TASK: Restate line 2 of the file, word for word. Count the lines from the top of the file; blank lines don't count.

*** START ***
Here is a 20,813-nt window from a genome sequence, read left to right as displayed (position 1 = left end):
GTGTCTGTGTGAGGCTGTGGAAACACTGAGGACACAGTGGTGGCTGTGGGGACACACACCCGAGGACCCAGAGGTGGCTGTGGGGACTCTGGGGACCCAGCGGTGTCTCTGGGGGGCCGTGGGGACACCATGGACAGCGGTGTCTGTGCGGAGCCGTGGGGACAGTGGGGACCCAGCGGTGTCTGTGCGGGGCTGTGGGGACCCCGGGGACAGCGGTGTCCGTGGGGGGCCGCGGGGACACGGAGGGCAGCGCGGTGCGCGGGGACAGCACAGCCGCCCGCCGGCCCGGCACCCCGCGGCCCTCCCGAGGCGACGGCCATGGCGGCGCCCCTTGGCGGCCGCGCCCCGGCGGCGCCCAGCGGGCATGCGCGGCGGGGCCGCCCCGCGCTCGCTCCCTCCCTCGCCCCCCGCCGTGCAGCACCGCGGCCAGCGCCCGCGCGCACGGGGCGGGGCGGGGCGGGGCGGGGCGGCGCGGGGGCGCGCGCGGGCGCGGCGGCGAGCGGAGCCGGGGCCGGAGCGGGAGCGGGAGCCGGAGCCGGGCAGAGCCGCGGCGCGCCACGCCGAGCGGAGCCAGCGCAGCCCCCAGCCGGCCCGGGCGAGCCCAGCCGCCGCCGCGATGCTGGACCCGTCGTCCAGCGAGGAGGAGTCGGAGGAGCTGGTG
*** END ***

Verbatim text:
GTGTCTGTGTGAGGCTGTGGAAACACTGAGGACACAGTGGTGGCTGTGGGGACACACACCCGAGGACCCAGAGGTGGCTGTGGGGACTCTGGGGACCCAGCGGTGTCTCTGGGGGGCCGTGGGGACACCATGGACAGCGGTGTCTGTGCGGAGCCGTGGGGACAGTGGGGACCCAGCGGTGTCTGTGCGGGGCTGTGGGGACCCCGGGGACAGCGGTGTCCGTGGGGGGCCGCGGGGACACGGAGGGCAGCGCGGTGCGCGGGGACAGCACAGCCGCCCGCCGGCCCGGCACCCCGCGGCCCTCCCGAGGCGACGGCCATGGCGGCGCCCCTTGGCGGCCGCGCCCCGGCGGCGCCCAGCGGGCATGCGCGGCGGGGCCGCCCCGCGCTCGCTCCCTCCCTCGCCCCCCGCCGTGCAGCACCGCGGCCAGCGCCCGCGCGCACGGGGCGGGGCGGGGCGGGGCGGGGCGGCGCGGGGGCGCGCGCGGGCGCGGCGGCGAGCGGAGCCGGGGCCGGAGCGGGAGCGGGAGCCGGAGCCGGGCAGAGCCGCGGCGCGCCACGCCGAGCGGAGCCAGCGCAGCCCCCAGCCGGCCCGGGCGAGCCCAGCCGCCGCCGCGATGCTGGACCCGTCGTCCAGCGAGGAGGAGTCGGAGGAGCTGGTG